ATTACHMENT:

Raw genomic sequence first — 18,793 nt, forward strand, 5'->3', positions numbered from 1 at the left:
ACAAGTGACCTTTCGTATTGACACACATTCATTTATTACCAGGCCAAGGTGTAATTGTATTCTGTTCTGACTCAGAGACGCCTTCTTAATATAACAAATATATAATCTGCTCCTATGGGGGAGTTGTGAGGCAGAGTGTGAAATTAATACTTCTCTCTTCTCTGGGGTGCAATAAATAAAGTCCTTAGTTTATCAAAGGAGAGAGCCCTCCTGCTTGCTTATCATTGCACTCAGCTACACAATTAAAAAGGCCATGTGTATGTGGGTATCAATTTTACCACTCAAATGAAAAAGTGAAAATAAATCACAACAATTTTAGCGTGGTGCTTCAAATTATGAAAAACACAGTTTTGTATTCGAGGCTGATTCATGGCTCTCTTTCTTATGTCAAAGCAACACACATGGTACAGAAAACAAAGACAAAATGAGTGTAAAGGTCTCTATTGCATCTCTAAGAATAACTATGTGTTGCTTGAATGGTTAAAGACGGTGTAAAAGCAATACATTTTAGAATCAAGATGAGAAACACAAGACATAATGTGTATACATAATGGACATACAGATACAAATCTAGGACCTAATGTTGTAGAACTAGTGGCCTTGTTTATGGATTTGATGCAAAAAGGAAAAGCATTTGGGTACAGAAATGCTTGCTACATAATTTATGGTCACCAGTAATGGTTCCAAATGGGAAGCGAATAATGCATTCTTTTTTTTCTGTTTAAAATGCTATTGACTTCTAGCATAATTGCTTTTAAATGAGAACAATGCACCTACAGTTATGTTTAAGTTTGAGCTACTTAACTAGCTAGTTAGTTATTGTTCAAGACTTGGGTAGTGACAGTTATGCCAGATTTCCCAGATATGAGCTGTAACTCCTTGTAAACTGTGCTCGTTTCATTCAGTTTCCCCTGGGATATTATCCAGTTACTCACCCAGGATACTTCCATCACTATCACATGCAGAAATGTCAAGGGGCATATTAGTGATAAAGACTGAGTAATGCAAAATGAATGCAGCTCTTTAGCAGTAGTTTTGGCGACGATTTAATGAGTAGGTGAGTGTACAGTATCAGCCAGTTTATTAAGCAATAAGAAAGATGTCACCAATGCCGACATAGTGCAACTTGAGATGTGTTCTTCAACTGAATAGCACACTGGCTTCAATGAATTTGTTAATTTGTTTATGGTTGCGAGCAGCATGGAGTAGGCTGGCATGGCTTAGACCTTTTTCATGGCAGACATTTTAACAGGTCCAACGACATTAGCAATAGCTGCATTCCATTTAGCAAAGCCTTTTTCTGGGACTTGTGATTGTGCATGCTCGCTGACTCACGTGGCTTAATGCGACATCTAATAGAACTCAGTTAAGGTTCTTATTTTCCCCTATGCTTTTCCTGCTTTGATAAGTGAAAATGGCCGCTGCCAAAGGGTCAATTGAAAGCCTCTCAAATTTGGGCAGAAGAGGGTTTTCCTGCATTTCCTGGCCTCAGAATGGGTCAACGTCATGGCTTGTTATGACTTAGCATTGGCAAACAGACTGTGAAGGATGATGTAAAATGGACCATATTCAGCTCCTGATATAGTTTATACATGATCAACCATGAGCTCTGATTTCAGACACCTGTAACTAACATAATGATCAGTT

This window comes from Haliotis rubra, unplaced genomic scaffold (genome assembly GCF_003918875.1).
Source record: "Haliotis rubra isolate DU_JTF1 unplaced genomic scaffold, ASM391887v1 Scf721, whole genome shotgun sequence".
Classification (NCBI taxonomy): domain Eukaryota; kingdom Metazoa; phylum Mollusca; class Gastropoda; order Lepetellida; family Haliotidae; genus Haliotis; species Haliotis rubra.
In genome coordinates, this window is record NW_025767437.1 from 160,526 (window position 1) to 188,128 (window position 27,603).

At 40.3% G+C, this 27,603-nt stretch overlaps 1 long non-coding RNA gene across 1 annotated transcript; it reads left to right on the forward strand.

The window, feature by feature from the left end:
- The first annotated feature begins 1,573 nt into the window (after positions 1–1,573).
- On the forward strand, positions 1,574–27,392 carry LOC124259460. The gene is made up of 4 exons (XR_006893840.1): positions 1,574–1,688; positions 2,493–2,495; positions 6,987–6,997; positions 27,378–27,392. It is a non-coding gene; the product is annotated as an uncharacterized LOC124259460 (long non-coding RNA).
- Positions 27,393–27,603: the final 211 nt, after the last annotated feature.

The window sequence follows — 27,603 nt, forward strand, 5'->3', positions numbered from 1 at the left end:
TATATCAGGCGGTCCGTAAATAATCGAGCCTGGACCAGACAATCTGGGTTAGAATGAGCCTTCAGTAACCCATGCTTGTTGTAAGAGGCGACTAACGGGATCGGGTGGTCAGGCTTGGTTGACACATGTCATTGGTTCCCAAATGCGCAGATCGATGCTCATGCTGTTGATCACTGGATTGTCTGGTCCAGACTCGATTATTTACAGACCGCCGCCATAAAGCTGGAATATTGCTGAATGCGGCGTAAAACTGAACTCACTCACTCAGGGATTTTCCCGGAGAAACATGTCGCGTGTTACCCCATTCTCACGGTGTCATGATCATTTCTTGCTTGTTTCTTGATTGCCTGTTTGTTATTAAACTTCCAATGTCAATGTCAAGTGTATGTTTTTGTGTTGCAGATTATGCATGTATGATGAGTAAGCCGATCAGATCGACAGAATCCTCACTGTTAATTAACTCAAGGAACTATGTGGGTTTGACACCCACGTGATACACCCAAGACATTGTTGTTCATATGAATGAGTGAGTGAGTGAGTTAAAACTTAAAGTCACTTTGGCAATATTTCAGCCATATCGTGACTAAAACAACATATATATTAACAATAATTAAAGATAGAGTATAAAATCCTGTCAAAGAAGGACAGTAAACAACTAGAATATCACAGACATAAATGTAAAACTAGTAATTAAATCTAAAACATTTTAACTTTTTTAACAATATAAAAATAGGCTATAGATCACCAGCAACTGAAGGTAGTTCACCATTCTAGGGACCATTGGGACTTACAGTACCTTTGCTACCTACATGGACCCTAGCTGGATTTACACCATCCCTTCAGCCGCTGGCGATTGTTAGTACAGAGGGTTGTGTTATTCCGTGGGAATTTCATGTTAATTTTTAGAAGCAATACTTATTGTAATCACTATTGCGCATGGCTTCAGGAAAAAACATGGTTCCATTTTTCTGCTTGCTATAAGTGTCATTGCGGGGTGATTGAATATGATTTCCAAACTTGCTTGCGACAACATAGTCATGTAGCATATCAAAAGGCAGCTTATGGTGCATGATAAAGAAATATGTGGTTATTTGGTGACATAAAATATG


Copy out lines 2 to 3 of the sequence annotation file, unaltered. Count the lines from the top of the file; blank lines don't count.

ACAAGTGACCTTTCGTATTGACACACATTCATTTATTACCAGGCCAAGGTGTAATTGTATTCTGTTCTGACTCAGAGACGCCTTCTTAATATAACAAATATATAATCTGCTCCTATGGGGGAGTTGTGAGGCAGAGTGTGAAATTAATACTTCTCTCTTCTCTGGGGTGCAATAAATAAAGTCCTTAGTTTATCAAAGGAGAGAGCCCTCCTGCTTGCTTATCATTGCACTCAGCTACACAATTAAAAAGGCCATGTGTATGTGGGTATCAATTTTACCACTCAAATGAAAAAGTGAAAATAAATCACAACAATTTTAGCGTGGTGCTTCAAATTATGAAAAACACAGTTTTGTATTCGAGGCTGATTCATGGCTCTCTTTCTTATGTCAAAGCAACACACATGGTACAGAAAACAAAGACAAAATGAGTGTAAAGGTCTCTATTGCATCTCTAAGAATAACTATGTGTTGCTTGAATGGTTAAAGACGGTGTAAAAGCAATACATTTTAGAATCAAGATGAGAAACACAAGACATAATGTGTATACATAATGGACATACAGATACAAATCTAGGACCTAATGTTGTAGAACTAGTGGCCTTGTTTATGGATTTGATGCAAAAAGGAAAAGCATTTGGGTACAGAAATGCTTGCTACATAATTTATGGTCACCAGTAATGGTTCCAAATGGGAAGCGAATAATGCATTCTTTTTTTTCTGTTTAAAATGCTATTGACTTCTAGCATAATTGCTTTTAAATGAGAACAATGCACCTACAGTTATGTTTAAGTTTGAGCTACTTAACTAGCTAGTTAGTTATTGTTCAAGACTTGGGTAGTGACAGTTATGCCAGATTTCCCAGATATGAGCTGTAACTCCTTGTAAACTGTGCTCGTTTCATTCAGTTTCCCCTGGGATATTATCCAGTTACTCACCCAGGATACTTCCATCACTATCACATGCAGAAATGTCAAGGGGCATATTAGTGATAAAGACTGAGTAATGCAAAATGAATGCAGCTCTTTAGCAGTAGTTTTGGCGACGATTTAATGAGTAGGTGAGTGTACAGTATCAGCCAGTTTATTAAGCAATAAGAAAGATGTCACCAATGCCGACATAGTGCAACTTGAGATGTGTTCTTCAACTGAATAGCACACTGGCTTCAATGAATTTGTTAATTTGTTTATGGTTGCGAGCAGCATGGAGTAGGCTGGCATGGCTTAGACCTTTTTCATGGCAGACATTTTAACAGGTCCAACGACATTAGCAATAGCTGCATTCCATTTAGCAAAGCCTTTTTCTGGGACTTGTGATTGTGCATGCTCGCTGACTCACGTGGCTTAATGCGACATCTAATAGAACTCAGTTAAGGTTCTTATTTTCCCCTATGCTTTTCCTGCTTTGATAAGTGAAAATGGCCGCTGCCAAAGGGTCAATTGAAAGCCTCTCAAATTTGGGCAGAAGAGGGTTTTCCTGCATTTCCTGGCCTCAGAATGGGTCAACGTCATGGCTTGTTATGACTTAGCATTGGCAAACAGACTGTGAAGGATGATGTAAAATGGACCATATTCAGCTCCTGATATAGTTTATACATGATCAACCATGAGCTCTGATTTCAGACACCTGTAACTAACATAATGATCAGTT

This window comes from Haliotis rubra, unplaced genomic scaffold (genome assembly GCF_003918875.1).